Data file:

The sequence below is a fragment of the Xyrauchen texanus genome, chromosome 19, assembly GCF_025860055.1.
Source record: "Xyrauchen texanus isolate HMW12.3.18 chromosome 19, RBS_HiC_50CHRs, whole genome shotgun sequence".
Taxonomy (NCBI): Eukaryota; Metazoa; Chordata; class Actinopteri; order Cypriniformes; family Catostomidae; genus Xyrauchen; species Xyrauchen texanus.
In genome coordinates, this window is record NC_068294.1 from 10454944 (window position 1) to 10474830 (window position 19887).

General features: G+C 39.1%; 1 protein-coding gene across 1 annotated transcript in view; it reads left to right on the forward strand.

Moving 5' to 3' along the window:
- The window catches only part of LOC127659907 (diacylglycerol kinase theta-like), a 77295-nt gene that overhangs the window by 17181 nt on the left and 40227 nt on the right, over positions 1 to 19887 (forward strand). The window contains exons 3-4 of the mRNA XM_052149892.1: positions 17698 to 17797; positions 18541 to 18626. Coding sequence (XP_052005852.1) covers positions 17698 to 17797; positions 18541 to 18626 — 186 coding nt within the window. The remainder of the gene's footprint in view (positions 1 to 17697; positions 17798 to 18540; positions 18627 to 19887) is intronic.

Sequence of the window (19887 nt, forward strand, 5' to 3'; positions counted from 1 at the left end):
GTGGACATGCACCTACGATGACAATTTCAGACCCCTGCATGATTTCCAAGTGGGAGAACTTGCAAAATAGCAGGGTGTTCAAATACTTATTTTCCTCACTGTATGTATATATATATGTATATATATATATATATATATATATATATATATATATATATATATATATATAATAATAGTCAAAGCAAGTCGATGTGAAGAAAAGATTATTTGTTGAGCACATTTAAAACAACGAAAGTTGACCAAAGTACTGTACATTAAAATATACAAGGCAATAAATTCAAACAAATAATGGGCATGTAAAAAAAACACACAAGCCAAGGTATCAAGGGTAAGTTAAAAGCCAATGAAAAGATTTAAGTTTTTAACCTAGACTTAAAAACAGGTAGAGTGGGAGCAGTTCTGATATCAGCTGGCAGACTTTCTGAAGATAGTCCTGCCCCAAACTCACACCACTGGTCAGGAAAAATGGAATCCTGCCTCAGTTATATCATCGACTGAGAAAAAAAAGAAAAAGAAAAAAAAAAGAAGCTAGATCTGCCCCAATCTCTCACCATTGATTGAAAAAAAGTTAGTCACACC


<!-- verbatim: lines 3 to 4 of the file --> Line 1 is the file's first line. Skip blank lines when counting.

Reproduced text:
Taxonomy (NCBI): Eukaryota; Metazoa; Chordata; class Actinopteri; order Cypriniformes; family Catostomidae; genus Xyrauchen; species Xyrauchen texanus.
In genome coordinates, this window is record NC_068294.1 from 10454944 (window position 1) to 10474830 (window position 19887).